,\s_{\L_o\setminus B_A(y)}'\; \vert\;
\s_{B_A(y)},\s_{B_A(y)}')\nu(\s_{B_A(y)},\s_{B_A(y)}')\Eq(3.4tris)$$
is a joint representation of $\mu^\tau_{\Lambda _o}$ and
$\mu^{\tau'}_{\Lambda _o}$ and its relativization
to the set $B_A(y) \times B_A(y)$ coincides with the measure
$\nu$. Thus, because of the definition of
$\hbox{KROV}_{\varrho_{\L_o}}$ and using \equ(3.4bis) and \equ(3.4tris),
we have, when $\varrho$ is given by (1.8),
$$\hbox{KROV}_{\varrho_{\Lambda_o}}(\mu^\tau_{\Lambda _o},
\mu^{\tau'}_{\Lambda _o})\leq\ \ L_o^d C\hbox{exp}(-\gamma
A\log(L_o))\;+\;3^d (A\log(L_o))^d.\Eq(3.5)$$
Clearly, if we take $A\,=\,d/\gamma$ and if $L_o$ is taken large
enough, the r.h.s. of \equ(3.5) is bounded above by
$(3^d + 1) (A\log(L_o))^d\;\equiv\; \a_y$. Thus, in this case,
$$\sum_{y\in\partial^+_r\Lambda _o}\alpha_y\ \ \leq
(3^d +1) (A\log(L_o))^d\vert \partial^+_r\Lambda _o\vert\;<<\;\vert
\L_o\vert, \Eq(3.6)$$
if $L_o$ is large enough. This finishes the proof that (ii) implies (vi).
\par\bigskip
%The fact that each one of the conditions (i)$\dots$ (v) implies that
The fact that condition (ii) implies that
the renormalized measure $T_b\,\mu$ converges (exponentially fast in
$b$) to a product measure and that it is possible to carry out a
convergent cluster expansion for $\mu_\L^\t$
follows directly from the methods developed in [O],
[OP], [MO1] ( this was already noticed in [MO3] in the particular case of
3D Ising model but the argument is valid for the
class of interactions considered in this paper).\par
In fact in [O], [OP] a polymer expansion was performed via a block decimation
procedure on a sufficiently large scale. The fact that the convergence of the
corresponding cluster expansion immediately follows from
the validity of $SM(\L,C,\g)$ on a suitable cube $\L$ was shown in
Appendix 2 of [MO1].\eop \par
\bigskip
From this point on, we restrict ourselves to the
case $S\,=\,\{-1,+1\}$ and
consider the (formal) Ising-type Hamiltonian :
$$H(\s )\;=\;-{1\over 2}\sum_{x\neq y} J(x-y)\s_x\s_y\;-\,
%{1\over 2}\sum_{x}h\s_x, \Eq(3.6')$$
\sum_{x}h\s_x, \Eq(3.6')$$
%where $J(\vert x-y\vert)\,\geq \,0$ and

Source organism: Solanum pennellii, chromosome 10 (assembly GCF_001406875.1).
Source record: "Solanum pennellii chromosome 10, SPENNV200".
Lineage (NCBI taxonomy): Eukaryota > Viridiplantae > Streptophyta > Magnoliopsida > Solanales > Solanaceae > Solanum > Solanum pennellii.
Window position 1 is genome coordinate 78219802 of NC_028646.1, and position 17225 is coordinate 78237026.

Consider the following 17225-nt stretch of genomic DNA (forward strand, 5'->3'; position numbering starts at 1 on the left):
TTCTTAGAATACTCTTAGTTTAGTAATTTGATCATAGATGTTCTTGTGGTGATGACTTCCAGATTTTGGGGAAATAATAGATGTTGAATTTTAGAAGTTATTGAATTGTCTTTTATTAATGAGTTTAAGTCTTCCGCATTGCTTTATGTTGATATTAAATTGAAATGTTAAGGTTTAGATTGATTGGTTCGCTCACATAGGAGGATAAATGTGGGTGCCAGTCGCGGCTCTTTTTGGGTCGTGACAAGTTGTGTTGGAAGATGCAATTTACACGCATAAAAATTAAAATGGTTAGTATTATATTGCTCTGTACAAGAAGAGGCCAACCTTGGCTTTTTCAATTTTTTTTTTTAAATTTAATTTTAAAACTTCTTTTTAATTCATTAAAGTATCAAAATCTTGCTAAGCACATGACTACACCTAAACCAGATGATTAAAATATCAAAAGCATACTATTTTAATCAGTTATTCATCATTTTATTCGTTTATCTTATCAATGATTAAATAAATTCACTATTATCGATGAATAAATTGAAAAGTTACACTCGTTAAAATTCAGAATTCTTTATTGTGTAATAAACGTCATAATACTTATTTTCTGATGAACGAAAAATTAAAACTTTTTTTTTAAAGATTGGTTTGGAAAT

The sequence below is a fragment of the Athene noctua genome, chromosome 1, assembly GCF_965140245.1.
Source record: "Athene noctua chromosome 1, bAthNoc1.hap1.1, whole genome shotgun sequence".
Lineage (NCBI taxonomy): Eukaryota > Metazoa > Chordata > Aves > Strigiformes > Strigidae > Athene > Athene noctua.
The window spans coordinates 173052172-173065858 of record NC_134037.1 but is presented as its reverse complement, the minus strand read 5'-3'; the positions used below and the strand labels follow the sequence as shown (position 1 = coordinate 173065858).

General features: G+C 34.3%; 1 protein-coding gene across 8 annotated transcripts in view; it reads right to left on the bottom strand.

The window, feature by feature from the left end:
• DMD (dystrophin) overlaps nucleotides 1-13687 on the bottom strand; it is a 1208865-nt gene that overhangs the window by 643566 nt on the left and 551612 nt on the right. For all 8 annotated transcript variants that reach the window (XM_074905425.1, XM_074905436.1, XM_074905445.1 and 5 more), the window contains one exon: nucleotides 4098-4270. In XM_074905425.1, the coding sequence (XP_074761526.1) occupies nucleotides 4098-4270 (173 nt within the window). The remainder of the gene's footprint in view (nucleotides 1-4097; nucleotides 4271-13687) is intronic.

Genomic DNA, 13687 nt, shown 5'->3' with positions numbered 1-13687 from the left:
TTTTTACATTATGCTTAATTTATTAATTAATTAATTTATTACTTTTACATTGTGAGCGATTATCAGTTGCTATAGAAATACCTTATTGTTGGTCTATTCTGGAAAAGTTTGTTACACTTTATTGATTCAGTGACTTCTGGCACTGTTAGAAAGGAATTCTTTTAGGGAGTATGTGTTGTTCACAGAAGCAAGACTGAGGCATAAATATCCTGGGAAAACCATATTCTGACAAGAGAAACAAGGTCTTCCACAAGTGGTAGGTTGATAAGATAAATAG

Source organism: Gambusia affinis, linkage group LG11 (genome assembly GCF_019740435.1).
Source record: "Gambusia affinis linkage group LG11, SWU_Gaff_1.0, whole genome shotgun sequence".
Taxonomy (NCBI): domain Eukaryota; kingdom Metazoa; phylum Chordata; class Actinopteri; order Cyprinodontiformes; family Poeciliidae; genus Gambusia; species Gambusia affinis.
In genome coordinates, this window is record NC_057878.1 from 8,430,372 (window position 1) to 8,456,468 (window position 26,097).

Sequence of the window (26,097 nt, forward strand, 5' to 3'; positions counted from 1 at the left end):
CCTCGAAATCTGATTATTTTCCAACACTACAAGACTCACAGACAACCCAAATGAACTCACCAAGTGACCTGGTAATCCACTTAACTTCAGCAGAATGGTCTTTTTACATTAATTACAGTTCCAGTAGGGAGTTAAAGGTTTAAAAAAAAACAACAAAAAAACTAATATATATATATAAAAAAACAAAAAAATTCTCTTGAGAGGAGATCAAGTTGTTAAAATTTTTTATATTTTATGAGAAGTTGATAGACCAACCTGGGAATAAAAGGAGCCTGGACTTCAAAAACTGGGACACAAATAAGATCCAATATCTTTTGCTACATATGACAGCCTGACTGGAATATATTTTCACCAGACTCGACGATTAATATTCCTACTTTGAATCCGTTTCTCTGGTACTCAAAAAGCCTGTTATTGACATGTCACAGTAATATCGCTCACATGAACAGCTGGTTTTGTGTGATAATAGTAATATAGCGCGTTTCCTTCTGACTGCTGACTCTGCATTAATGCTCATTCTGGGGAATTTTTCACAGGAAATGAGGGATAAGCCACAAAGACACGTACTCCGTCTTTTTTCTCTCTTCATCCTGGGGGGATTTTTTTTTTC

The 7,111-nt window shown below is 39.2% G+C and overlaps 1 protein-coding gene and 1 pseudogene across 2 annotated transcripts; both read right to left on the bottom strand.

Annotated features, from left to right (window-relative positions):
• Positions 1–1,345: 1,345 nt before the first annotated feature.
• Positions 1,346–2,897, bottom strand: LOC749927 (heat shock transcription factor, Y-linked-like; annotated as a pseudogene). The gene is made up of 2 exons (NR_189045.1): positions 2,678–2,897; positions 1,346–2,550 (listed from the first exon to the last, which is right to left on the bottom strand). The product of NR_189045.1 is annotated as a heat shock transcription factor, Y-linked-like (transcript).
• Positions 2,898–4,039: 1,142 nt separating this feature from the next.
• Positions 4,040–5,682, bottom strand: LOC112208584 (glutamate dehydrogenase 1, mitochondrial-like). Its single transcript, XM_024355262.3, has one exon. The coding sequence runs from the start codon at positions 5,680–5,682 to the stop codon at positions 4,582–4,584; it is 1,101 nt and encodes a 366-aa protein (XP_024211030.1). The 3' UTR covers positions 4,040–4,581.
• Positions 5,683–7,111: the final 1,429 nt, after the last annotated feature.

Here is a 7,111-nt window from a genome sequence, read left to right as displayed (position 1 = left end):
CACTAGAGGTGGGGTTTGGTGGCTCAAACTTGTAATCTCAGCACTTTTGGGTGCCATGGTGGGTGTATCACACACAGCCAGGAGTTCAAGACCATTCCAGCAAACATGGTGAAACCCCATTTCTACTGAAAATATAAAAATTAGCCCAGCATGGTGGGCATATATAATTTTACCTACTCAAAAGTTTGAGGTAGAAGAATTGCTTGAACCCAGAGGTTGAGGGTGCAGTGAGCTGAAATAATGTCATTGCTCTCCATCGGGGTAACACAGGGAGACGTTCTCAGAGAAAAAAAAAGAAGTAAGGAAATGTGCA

%$J(\vert x-y\vert)\,=\,0$ if $\vert x-y\vert \;>\;r$.
where $J(\cdot)$ satisfies the following conditions for arbitrary
$z \in \Z$: $J(-z) = J(z)$, $J(z) \geq 0$
and in case $||z|| > r$, then $J(z)=0$.
More formally, the corresponding potential
$U \,=\, \{U_{X},\ X \subset \subset \Z\}$
%is given by $ U_{X}(\s) = -(1/2) h\s_x $ for
is given by $ U_{X}(\s) = - h\s_x $ for
$X=\{x\}$, $\, U_{X}(\s) =
%-(1/2) J(|x-y|)\s_x\s_y $ for $X=\{x, y\}$,$\,\hbox{and}
-J(x-y)\s_x\s_y $ for $X=\{x, y\}$, and $U_{X} = 0$ otherwise.
For arbitrary $\L \subset \subset \Z$ we will use the notation
$\mu^+_{\L}$ ({\it resp.} $\mu^-_{\L}$) to denote the Gibbs measure
in $\L$ with b.c. identically $+1$ ({\it resp.} $-1$).
By $\beta_c$ we will denote the critical inverse temperature,
i.e., the supremum of the
values of the inverse temperature $\beta$ (in the definition (1.4))
for which there is a unique Gibbs measure on the infinite lattice $\Z$,
when $h=0$. The following theorem shows that the weak mixing condition
is verified in most of the phase space (the $(\beta,h)$ plane)
of these models. As a consequence,
in $d=2$ the equivalent statements (i) -- (vi) in Theorem 3.2 all
hold for these same values of $\beta$ and $h$.
By ``standard Ising model'' below we refer, as usual, to the particular
case in which $J(z)=1$ iff $z$ is one of the $2d$ nearest neighbors
(in the usual sense, i.e., w.r.t. the Euclidean norm) of
the origin in $\Z$, and $J(z)=0$ otherwise.
\bigskip
{\bf Theorem 3.3} {\it
For every Hamiltonian of the form \equ(3.6'), in arbitrary dimension:
\item{a)}
The following two statements
are equivalent:
a.i) There exist positive constants $C$ and $\gamma$ such that the
weak mixing condition $WM(\L,C,\gamma)$ holds for every
$\L \subset \subset \Z$.
a.ii) There exist positive constants $C$ and $\gamma$ such that for
every $L$,
$$ | \mu^+_{\L_L}(\sigma_0) - \mu^-_{\L_L}(\sigma_0) |
\leq C e^{-\gamma L}. $$
\item{b)}
For all $\beta \,<\,\beta_c$ and all $h$ there exists positive constants
$C$ and $\gamma$ such that $WM(\L ,C,\gamma)$ holds for every
$\L \subset \subset \Z$.
\item{c)}
For the standard Ising model there exists a finite $\beta_o$
such that for all $\beta > \beta_o$ and all $h \neq 0$
there exists $C$ and $\gamma$ such that $WM(\L ,C,\gamma)
$ holds for every $\L \subset \subset \Z$.}
\bigskip {\bf Proof}\par
%\item{a)}
a)
That (a.ii) follows from (a.i) is a tautology, so we turn to the
proof of the converse statement.
Let $\L$ be given and let $ \tau , \tau' \in \Omega_{\Lambda^c}$
be two boundary conditions.
%such that for some $y \in \partial ^+_r \Lambda _o$
%$$\tau'_x = \tau_x \quad \forall \;x \neq y,
%\quad\tau'_y\, =\,+1,\; \; \tau_y\, =\,-1.$$
By the F.K.G.-Holley inequalities, (see [H] or Chapter 4 of [L]),
one can construct a probability space and a family, $\{\s^\tau \ ;
\ \tau \in \Omega_{\L^c} \}$, of $\Omega_\L$-valued
random variables on this probability space so that